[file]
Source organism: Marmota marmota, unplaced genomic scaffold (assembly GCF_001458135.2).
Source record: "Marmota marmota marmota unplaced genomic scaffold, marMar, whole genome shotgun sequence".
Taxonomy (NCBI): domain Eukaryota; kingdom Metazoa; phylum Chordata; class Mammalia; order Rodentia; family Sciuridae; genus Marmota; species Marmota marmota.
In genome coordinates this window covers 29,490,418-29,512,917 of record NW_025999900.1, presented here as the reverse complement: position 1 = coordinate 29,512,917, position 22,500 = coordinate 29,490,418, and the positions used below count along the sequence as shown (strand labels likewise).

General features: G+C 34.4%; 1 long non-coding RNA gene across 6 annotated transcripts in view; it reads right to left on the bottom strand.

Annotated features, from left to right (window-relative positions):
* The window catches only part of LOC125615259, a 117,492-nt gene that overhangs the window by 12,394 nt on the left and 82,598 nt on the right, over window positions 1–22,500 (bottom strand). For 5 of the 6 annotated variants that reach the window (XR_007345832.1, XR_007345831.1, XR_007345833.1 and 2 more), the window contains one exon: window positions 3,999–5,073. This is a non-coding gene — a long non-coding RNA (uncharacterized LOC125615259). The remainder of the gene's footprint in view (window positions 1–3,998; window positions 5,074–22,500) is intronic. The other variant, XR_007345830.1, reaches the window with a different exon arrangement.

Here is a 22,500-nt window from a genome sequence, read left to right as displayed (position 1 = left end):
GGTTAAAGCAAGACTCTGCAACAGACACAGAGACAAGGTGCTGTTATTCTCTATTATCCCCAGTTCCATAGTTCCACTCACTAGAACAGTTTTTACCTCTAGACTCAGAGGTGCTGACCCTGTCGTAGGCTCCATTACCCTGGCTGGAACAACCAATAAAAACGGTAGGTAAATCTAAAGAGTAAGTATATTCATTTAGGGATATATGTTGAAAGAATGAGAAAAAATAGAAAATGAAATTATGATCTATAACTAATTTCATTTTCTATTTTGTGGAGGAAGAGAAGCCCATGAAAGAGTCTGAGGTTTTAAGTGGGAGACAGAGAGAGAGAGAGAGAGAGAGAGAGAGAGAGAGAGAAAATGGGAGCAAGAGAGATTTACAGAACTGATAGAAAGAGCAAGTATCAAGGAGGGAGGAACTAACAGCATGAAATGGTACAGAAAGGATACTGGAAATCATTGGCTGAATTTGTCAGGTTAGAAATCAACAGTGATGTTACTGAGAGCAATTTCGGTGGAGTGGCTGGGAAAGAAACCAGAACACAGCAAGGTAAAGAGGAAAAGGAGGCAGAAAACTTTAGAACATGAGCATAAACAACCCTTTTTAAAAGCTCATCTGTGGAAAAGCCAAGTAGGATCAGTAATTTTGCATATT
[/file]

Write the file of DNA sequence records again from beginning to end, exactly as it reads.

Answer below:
Source organism: Marmota marmota, unplaced genomic scaffold (assembly GCF_001458135.2).
Source record: "Marmota marmota marmota unplaced genomic scaffold, marMar, whole genome shotgun sequence".
Taxonomy (NCBI): domain Eukaryota; kingdom Metazoa; phylum Chordata; class Mammalia; order Rodentia; family Sciuridae; genus Marmota; species Marmota marmota.
In genome coordinates this window covers 29,490,418-29,512,917 of record NW_025999900.1, presented here as the reverse complement: position 1 = coordinate 29,512,917, position 22,500 = coordinate 29,490,418, and the positions used below count along the sequence as shown (strand labels likewise).

General features: G+C 34.4%; 1 long non-coding RNA gene across 6 annotated transcripts in view; it reads right to left on the bottom strand.

Annotated features, from left to right (window-relative positions):
* The window catches only part of LOC125615259, a 117,492-nt gene that overhangs the window by 12,394 nt on the left and 82,598 nt on the right, over window positions 1–22,500 (bottom strand). For 5 of the 6 annotated variants that reach the window (XR_007345832.1, XR_007345831.1, XR_007345833.1 and 2 more), the window contains one exon: window positions 3,999–5,073. This is a non-coding gene — a long non-coding RNA (uncharacterized LOC125615259). The remainder of the gene's footprint in view (window positions 1–3,998; window positions 5,074–22,500) is intronic. The other variant, XR_007345830.1, reaches the window with a different exon arrangement.

Here is a 22,500-nt window from a genome sequence, read left to right as displayed (position 1 = left end):
GGTTAAAGCAAGACTCTGCAACAGACACAGAGACAAGGTGCTGTTATTCTCTATTATCCCCAGTTCCATAGTTCCACTCACTAGAACAGTTTTTACCTCTAGACTCAGAGGTGCTGACCCTGTCGTAGGCTCCATTACCCTGGCTGGAACAACCAATAAAAACGGTAGGTAAATCTAAAGAGTAAGTATATTCATTTAGGGATATATGTTGAAAGAATGAGAAAAAATAGAAAATGAAATTATGATCTATAACTAATTTCATTTTCTATTTTGTGGAGGAAGAGAAGCCCATGAAAGAGTCTGAGGTTTTAAGTGGGAGACAGAGAGAGAGAGAGAGAGAGAGAGAGAGAGAGAGAGAAAATGGGAGCAAGAGAGATTTACAGAACTGATAGAAAGAGCAAGTATCAAGGAGGGAGGAACTAACAGCATGAAATGGTACAGAAAGGATACTGGAAATCATTGGCTGAATTTGTCAGGTTAGAAATCAACAGTGATGTTACTGAGAGCAATTTCGGTGGAGTGGCTGGGAAAGAAACCAGAACACAGCAAGGTAAAGAGGAAAAGGAGGCAGAAAACTTTAGAACATGAGCATAAACAACCCTTTTTAAAAGCTCATCTGTGGAAAAGCCAAGTAGGATCAGTAATTTTGCATATT